World Autism Awareness Day
“It takes a village to raise a child. It takes a child with autism to raise the consciousness of the village.” How true are the words of the famous ‘child whisperer’ Coach Elaine Hall.
Parents and families of special children, Chairperson of ABS Board of Trustees Dasho Kunzang Wangdi, distinguished guests, ABS Partners, CSO Colleagues, volunteers, ladies and gentlemen.
- Today is a special day for us to celebrate special people. Today is the day we put a spotlight on the hurdles that people with autism and others living with autism face every day.
SG’s Message Secretary-General António Guterres
- “On World Autism Awareness Day, let us reaffirm our commitment to promote the full participation of all people with autism, and ensure they have the necessary support to be able to exercise their rights and fundamental freedoms.
- Our work for gender equality and women’s empowerment must reach all the world’s women and girls. And our efforts to achieve the Sustainable Development Goals must uphold the 2030 Agenda’s core promise to leave no one behind.’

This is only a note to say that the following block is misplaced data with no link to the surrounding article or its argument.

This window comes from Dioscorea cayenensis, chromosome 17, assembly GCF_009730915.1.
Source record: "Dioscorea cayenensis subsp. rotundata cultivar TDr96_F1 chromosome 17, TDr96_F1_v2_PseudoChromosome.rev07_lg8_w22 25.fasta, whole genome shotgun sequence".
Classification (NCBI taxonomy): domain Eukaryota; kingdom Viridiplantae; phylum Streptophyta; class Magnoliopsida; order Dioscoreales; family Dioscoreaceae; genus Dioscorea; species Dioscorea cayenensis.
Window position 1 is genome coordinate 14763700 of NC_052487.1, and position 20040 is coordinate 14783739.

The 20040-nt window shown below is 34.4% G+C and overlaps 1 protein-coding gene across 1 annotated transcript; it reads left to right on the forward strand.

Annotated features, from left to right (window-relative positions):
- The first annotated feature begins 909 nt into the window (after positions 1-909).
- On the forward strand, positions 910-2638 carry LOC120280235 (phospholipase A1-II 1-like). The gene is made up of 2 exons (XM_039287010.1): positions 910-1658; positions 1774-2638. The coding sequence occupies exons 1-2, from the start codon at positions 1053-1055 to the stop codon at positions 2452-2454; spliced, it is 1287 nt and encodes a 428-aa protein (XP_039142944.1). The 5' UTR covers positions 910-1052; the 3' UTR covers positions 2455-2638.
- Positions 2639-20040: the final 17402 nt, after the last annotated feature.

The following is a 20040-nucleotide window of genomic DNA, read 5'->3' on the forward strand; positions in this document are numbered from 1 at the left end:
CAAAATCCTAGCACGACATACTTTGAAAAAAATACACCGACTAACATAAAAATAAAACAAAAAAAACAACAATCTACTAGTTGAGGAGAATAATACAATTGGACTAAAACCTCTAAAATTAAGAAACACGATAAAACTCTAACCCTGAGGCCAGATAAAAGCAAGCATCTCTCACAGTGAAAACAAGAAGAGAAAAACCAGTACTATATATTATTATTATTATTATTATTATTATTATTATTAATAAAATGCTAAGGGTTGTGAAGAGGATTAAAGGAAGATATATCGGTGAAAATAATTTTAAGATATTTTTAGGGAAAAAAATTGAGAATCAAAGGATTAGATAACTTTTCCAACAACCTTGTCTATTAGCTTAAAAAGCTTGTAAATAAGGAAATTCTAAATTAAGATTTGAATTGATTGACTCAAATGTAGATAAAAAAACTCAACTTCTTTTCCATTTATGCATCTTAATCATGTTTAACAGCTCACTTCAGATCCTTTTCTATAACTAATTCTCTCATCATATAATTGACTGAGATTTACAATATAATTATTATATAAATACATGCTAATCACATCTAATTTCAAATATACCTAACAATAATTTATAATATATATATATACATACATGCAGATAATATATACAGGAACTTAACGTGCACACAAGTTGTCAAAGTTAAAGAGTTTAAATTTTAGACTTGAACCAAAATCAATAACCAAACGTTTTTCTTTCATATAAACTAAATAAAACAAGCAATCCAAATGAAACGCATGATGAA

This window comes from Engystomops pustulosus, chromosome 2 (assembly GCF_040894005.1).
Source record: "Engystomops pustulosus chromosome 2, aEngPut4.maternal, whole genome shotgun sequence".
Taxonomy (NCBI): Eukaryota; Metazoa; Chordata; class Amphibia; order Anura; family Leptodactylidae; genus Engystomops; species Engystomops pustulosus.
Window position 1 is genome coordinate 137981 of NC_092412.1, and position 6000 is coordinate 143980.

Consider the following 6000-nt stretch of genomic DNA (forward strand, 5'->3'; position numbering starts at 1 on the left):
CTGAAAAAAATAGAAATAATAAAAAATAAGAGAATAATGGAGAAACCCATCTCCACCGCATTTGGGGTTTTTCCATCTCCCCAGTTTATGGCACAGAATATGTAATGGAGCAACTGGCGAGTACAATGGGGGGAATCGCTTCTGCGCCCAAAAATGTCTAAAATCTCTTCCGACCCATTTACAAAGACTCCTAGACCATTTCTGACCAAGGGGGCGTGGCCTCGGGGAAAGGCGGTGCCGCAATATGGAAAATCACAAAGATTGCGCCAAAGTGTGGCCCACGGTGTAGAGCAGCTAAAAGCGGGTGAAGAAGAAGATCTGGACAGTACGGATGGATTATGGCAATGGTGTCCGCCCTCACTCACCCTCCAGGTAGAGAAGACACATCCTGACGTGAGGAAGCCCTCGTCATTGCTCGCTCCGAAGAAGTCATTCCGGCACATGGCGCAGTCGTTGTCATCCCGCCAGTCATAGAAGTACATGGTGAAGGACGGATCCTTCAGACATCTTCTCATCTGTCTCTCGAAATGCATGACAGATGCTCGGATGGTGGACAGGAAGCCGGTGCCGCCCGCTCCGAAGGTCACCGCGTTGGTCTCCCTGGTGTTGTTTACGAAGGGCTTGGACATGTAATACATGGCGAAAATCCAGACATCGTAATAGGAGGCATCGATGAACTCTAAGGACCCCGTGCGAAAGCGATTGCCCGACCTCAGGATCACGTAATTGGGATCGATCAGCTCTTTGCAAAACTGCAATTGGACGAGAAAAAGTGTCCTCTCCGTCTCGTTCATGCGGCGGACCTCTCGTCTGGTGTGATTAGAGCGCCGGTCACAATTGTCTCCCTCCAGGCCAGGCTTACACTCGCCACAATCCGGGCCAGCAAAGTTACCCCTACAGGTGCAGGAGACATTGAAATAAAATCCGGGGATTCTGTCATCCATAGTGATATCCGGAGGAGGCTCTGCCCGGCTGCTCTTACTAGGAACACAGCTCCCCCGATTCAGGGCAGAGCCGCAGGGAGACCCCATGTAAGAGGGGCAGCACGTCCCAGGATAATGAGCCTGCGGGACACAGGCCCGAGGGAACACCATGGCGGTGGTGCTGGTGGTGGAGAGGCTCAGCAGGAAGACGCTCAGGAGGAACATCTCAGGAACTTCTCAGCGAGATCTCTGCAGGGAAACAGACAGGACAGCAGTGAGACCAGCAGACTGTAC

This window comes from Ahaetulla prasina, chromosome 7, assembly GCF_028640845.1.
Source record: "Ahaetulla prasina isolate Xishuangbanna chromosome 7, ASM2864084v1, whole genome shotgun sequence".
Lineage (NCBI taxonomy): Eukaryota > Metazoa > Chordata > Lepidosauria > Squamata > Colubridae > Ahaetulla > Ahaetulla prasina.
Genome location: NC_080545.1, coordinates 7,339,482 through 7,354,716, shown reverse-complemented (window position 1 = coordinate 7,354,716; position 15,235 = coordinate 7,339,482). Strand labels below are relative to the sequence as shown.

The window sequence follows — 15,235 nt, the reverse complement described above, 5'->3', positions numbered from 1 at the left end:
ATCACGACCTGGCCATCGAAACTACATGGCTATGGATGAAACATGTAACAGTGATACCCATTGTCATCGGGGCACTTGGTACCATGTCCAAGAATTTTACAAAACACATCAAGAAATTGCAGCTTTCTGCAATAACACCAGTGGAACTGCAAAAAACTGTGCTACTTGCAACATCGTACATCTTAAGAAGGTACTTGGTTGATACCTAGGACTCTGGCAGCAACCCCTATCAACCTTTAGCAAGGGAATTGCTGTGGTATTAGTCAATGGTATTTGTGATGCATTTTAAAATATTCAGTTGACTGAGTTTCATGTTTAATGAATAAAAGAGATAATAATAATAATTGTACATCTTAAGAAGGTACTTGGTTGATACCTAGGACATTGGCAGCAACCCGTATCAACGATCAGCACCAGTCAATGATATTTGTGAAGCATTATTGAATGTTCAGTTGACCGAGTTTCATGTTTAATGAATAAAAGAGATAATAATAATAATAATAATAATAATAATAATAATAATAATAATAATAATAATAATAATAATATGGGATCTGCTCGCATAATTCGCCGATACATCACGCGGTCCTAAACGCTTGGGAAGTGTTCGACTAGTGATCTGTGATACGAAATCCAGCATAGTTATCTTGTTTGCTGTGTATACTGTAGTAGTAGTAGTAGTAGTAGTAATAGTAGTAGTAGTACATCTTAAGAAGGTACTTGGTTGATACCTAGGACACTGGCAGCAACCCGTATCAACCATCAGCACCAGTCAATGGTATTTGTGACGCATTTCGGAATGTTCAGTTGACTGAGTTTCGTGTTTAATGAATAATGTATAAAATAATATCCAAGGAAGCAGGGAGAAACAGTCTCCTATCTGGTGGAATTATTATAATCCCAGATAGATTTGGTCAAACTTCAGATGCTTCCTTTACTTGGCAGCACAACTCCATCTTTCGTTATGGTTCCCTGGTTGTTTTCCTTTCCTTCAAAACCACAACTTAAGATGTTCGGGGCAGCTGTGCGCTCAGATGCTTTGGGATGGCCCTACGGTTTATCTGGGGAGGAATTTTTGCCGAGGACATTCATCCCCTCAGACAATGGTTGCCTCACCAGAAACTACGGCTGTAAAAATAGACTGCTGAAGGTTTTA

- As the UN Secretary-General said, today is the day we stand up for the rights of the people with autism and speak out against discrimination against them.
Empowering women and girls with Autism
- This year we rededicate ourselves by giving added importance to empowering women and girls with autism.
- By doing so we enhance our work on achieving gender equality and empowering our women and girls. This is a chance to reach out to all the women and girls around the world. It also gives us a chance to work on our efforts to achieve the Sustainable Development Goals which upholds the 2030 Agenda’s core promise to leave no one behind.
UN’s global observance on World Autism Awareness Day
- In 2008, the Convention on the Rights of Persons with Disabilities entered into force, reaffirming the fundamental principle of universal human rights for all.
- This year, the World Autism Awareness Day focuses on the importance of empowering women and girls with autism and involving them and their representative organizations in policy and decision making to address these challenges.
- The United Nations worldwide is relooking at challenges and opportunities in fully exercising rights in matters relating to marriage, family and parenthood on an equal basis with others.